Title: Mode Effect Analysis and Adjustment in a Split-Sample Mixed-Mode Web/CATI Survey

    Author(s): Stanislav Kolenikov* and Courtney Kennedy-Shea
    Companies: Abt SRBI
    Keywords: mode effect ; mixed mode survey ; multiple imputation ; non-response ; social desirability bias ; split-sample design

    Abstract:
     
    We analyze the results of a national survey collected in two modes: SAQ on the web, followed by personal CATI of web non-respondents. We apply regression and implied utility-multiple imputation mode effect adjustments. Since some items may exhibit mode effects, such as social desirability bias, a randomized split-sample design has been built into the study to allow for a rigorous comparison of the item response distributions in the two modes. A logistic model for Yes/No responses or an ordinal logistic model for Likert scales was fit to the data with explanatory variables that included demographic variables and the mode indicator. The regression mode effect adjustments zeroed out the mode variable and formed predictions using the estimated regressions coefficients. Another mode adjustment is based on econometric framework of implied utilities in logistic regression modeling, in which the alternative is chosen with the greatest utility. The latter was treated as a version of multiple imputation. We found the community involvement items and experiencing a major financial crisis recently to exhibit the strongest mode effects.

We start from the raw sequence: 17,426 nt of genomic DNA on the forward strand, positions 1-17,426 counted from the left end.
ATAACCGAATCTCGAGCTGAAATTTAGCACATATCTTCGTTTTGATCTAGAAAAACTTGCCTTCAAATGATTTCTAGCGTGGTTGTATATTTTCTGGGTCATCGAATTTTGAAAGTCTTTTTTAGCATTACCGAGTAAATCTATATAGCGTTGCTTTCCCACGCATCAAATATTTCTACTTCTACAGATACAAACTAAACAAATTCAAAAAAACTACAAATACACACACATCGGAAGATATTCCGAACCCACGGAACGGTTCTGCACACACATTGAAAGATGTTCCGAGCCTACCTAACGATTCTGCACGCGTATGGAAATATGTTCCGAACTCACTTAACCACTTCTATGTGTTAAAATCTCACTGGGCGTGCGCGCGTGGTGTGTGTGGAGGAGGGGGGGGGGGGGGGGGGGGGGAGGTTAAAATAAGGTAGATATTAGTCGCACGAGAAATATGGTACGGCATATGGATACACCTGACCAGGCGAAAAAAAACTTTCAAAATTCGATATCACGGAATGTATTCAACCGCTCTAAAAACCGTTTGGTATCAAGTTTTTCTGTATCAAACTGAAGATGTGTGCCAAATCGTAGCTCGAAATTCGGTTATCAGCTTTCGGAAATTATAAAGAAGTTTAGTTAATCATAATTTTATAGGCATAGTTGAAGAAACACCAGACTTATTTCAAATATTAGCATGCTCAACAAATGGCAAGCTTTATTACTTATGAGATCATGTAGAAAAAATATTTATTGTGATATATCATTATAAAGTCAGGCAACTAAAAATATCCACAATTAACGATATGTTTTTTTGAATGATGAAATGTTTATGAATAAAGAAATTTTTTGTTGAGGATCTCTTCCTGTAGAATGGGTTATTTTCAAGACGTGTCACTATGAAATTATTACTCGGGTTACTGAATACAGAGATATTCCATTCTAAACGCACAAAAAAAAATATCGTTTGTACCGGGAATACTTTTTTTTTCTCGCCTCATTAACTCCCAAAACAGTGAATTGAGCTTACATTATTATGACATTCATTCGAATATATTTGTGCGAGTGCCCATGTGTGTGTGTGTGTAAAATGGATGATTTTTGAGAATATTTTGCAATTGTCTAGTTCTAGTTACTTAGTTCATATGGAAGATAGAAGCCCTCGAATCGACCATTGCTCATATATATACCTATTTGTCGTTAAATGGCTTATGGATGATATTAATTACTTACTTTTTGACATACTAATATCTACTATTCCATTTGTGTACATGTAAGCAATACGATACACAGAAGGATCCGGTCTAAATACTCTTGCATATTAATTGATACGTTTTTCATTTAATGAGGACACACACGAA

Title: Design Effects in Surveys That Require Oversampling of Certain Subpopulations
    Author(s): Kadaba Srinath* +
    Companies: Abt SRBI
    Keywords: Complex sampling designs ; Simple random sample
     
    Abstract:
     
    The design effect is the ratio of the variance of an estimated parameter from a survey using a complex sampling design to the variance of the same estimate under simple random sampling with the same total sample size. This is a useful tool estimate sample sizes for future surveys that use complex sampling designs. It also provides a measure of the precision of the design. To compute the design effect we need to estimate both the numerator and the denominator of the ratio.  For computing the design effect of estimates in surveys which require oversampling of certain subpopulations, what is the appropriate variance of the estimate under simple random sampling. Since oversampling is a basic objective of the survey, we look at the variance under simple random sampling with oversampling of subpopulations. We look at design effects with and without oversampling requirement under simple random sampling.